6. How are model changes handled? 

More importantly, if none of you were there to answer those questions, is there sufficient documentation available that someone else could? Now that CECL is your new ongoing reality, it is critical that you can demonstrate understanding, both conversationally and also in formal documentation. When it comes to model documentation and direct or related policies, procedures, and controls, the ultimate litmus test is that an independent third party could both understand and replicate what you’re doing. This should be true no matter if the independent third party is internal or external to your organization. 

Tip: Record your answers to the key questions above. Then hand someone in your organization who is not directly involved with the ACL process your model documentation to review and then ask them to explain back to you how your model works. How different are their answers and understanding from yours? This also works well to test specific procedures or processes.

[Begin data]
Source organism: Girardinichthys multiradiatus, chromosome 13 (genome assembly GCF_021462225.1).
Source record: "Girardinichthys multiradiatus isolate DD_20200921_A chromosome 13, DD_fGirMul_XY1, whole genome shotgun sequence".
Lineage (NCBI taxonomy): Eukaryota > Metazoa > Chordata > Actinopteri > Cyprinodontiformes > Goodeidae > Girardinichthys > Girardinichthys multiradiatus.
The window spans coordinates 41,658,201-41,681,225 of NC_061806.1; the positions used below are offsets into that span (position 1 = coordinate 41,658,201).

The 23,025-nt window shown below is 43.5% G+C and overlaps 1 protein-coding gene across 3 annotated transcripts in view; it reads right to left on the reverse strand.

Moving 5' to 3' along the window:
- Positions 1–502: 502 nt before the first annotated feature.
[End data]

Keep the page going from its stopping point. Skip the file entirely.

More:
Common themes or issues

One of the benefits of partnering with financial institutions across the US is the ability to pick up on common themes, trends, and issues—areas of opportunity to enhance and refine approaches to CECL. From this work, we offer the following observations and tips:

Change management  

In our experience, few institutions have a formal process in place for how CECL model changes are to be handled from here, yet this is a crucial component of model risk management. A good change management process includes how changes—either by the vendor or the institution—are to be assessed, how much analysis is expected, what level of review and approval (including by the board) is required, and how quickly the changes are to take effect. There should also be confirmation that the changes were implemented. For a risk-based approach to model change management, consider which types of changes create the most risk to your institution’s model or create the most volatility in reserve estimation outcomes, and match that risk to the level of assessment and approval authority required. 

Tip: An approval form cover sheet summarizing the changes and impacts along with maintaining a change log will help you evidence, track, and monitor these changes over time. 

Qualitative (Q Factor) support